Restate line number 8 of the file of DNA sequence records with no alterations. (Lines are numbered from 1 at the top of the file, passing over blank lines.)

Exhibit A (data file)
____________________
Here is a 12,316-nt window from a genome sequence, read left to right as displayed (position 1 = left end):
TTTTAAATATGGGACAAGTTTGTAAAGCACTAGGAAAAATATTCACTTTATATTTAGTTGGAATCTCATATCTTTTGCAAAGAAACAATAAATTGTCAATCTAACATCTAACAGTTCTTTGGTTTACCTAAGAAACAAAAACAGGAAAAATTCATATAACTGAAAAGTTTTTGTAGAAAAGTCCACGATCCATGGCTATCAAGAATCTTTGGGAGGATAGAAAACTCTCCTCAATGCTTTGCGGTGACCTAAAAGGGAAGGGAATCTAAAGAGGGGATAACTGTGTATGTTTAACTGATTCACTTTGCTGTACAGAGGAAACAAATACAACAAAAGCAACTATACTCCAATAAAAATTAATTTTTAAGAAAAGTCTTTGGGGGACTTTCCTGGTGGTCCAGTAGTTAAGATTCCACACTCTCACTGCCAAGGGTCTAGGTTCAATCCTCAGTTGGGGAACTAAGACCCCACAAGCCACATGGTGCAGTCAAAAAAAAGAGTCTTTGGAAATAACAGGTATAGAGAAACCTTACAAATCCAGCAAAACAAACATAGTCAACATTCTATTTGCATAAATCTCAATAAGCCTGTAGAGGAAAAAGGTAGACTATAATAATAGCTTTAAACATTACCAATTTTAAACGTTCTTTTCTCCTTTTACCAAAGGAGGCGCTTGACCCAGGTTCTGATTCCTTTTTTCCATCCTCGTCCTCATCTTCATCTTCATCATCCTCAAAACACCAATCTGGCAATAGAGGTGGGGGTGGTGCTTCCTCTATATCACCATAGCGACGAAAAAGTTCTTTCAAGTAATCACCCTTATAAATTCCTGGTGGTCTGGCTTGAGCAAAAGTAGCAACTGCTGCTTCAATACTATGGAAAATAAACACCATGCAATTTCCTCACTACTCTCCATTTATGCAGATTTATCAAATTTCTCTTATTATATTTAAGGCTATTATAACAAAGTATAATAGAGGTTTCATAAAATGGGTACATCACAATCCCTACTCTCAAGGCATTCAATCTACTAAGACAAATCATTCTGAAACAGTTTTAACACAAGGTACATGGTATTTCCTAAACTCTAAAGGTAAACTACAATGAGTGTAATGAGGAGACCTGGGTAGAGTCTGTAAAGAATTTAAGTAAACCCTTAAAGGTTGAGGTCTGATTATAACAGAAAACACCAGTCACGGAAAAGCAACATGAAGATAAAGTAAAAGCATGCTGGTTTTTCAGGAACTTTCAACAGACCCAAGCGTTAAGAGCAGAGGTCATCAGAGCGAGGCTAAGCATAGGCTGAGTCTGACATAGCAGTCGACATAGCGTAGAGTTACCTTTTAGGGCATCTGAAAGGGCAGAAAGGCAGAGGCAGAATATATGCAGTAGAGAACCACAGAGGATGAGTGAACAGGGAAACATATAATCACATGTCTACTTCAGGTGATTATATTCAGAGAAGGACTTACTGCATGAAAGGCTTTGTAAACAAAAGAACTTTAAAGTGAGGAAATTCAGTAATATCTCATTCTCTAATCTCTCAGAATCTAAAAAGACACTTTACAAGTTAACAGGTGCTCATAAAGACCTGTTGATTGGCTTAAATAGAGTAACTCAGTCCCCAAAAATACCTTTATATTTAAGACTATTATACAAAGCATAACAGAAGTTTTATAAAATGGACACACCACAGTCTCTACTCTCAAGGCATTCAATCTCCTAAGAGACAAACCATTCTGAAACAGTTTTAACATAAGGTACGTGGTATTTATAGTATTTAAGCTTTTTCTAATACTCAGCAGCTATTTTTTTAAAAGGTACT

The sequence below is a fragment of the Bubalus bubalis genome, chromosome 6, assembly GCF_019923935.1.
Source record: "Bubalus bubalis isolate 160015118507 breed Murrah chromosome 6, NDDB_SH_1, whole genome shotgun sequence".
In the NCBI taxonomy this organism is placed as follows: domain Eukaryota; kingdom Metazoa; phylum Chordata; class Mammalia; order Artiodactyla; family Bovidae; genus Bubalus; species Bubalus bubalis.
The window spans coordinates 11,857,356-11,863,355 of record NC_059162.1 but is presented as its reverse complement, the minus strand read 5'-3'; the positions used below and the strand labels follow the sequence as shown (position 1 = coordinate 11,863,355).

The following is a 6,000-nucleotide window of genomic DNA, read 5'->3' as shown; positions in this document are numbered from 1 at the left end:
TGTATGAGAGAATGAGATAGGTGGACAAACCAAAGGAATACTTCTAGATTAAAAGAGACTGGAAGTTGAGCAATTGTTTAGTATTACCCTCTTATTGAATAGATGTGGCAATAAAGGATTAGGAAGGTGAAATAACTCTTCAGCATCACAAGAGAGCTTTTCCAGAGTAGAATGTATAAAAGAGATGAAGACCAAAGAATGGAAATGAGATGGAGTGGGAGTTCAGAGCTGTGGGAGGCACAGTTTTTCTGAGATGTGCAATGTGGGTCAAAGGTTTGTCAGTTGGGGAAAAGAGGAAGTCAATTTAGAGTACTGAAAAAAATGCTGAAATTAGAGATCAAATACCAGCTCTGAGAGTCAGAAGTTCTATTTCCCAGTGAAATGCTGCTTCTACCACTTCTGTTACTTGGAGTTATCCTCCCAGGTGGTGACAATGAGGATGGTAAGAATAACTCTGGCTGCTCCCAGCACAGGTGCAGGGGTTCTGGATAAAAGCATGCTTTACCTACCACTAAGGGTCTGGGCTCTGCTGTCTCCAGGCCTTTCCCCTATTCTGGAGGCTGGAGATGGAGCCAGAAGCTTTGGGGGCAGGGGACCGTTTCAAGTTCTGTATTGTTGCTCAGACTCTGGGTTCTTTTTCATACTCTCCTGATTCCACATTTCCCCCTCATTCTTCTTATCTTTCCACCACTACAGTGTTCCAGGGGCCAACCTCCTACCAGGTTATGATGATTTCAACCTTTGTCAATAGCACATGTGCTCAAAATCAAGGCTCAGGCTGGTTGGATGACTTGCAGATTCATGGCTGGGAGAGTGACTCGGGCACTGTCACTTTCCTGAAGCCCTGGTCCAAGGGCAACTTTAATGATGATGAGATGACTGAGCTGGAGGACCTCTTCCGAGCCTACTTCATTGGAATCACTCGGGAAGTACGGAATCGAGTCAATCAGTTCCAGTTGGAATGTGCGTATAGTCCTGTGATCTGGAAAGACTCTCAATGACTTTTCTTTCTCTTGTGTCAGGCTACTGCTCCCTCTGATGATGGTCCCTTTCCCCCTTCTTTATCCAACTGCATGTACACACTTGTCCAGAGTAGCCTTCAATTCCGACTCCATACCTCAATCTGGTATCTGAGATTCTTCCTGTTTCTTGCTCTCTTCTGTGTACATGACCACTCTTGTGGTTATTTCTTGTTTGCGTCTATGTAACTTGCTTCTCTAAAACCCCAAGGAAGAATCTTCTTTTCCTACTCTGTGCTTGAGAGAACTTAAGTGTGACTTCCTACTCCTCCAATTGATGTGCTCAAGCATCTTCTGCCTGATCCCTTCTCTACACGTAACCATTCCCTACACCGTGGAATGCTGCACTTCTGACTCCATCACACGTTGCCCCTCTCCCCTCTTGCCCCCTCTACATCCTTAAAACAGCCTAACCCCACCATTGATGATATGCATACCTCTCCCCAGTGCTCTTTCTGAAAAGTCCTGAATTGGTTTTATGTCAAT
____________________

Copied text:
TGTATGAGAGAATGAGATAGGTGGACAAACCAAAGGAATACTTCTAGATTAAAAGAGACTGGAAGTTGAGCAATTGTTTAGTATTACCCTCTTATTGAATAGATGTGGCAATAAAGGATTAGGAAGGTGAAATAACTCTTCAGCATCACAAGAGAGCTTTTCCAGAGTAGAATGTATAAAAGAGATGAAGACCAAAGAATGGAAATGAGATGGAGTGGGAGTTCAGAGCTGTGGGAGGCACAGTTTTTCTGAGATGTGCAATGTGGGTCAAAGGTTTGTCAGTTGGGGAAAAGAGGAAGTCAATTTAGAGTACTGAAAAAAATGCTGAAATTAGAGATCAAATACCAGCTCTGAGAGTCAGAAGTTCTATTTCCCAGTGAAATGCTGCTTCTACCACTTCTGTTACTTGGAGTTATCCTCCCAGGTGGTGACAATGAGGATGGTAAGAATAACTCTGGCTGCTCCCAGCACAGGTGCAGGGGTTCTGGATAAAAGCATGCTTTACCTACCACTAAGGGTCTGGGCTCTGCTGTCTCCAGGCCTTTCCCCTATTCTGGAGGCTGGAGATGGAGCCAGAAGCTTTGGGGGCAGGGGACCGTTTCAAGTTCTGTATTGTTGCTCAGACTCTGGGTTCTTTTTCATACTCTCCTGATTCCACATTTCCCCCTCATTCTTCTTATCTTTCCACCACTACAGTGTTCCAGGGGCCAACCTCCTACCAGGTTATGATGATTTCAACCTTTGTCAATAGCACATGTGCTCAAAATCAAGGCTCAGGCTGGTTGGATGACTTGCAGATTCATGGCTGGGAGAGTGACTCGGGCACTGTCACTTTCCTGAAGCCCTGGTCCAAGGGCAACTTTAATGATGATGAGATGACTGAGCTGGAGGACCTCTTCCGAGCCTACTTCATTGGAATCACTCGGGAAGTACGGAATCGAGTCAATCAGTTCCAGTTGGAATGTGCGTATAGTCCTGTGATCTGGAAAGACTCTCAATGACTTTTCTTTCTCTTGTGTCAGGCTACTGCTCCCTCTGATGATGGTCCCTTTCCCCCTTCTTTATCCAACTGCATGTACACACTTGTCCAGAGTAGCCTTCAATTCCGACTCCATACCTCAATCTGGTATCTGAGATTCTTCCTGTTTCTTGCTCTCTTCTGTGTACATGACCACTCTTGTGGTTATTTCTTGTTTGCGTCTATGTAACTTGCTTCTCTAAAACCCCAAGGAAGAATCTTCTTTTCCTACTCTGTGCTTGAGAGAACTTAAGTGTGACTTCCTACTCCTCCAATTGATGTGCTCAAGCATCTTCTGCCTGATCCCTTCTCTACACGTAACCATTCCCTACACCGTGGAATGCTGCACTTCTGACTCCATCACACGTTGCCCCTCTCCCCTCTTGCCCCCTCTACATCCTTAAAACAGCCTAACCCCACCATTGATGATATGCATACCTCTCCCCAGTGCTCTTTCTGAAAAGTCCTGAATTGGTTTTATGTCAAT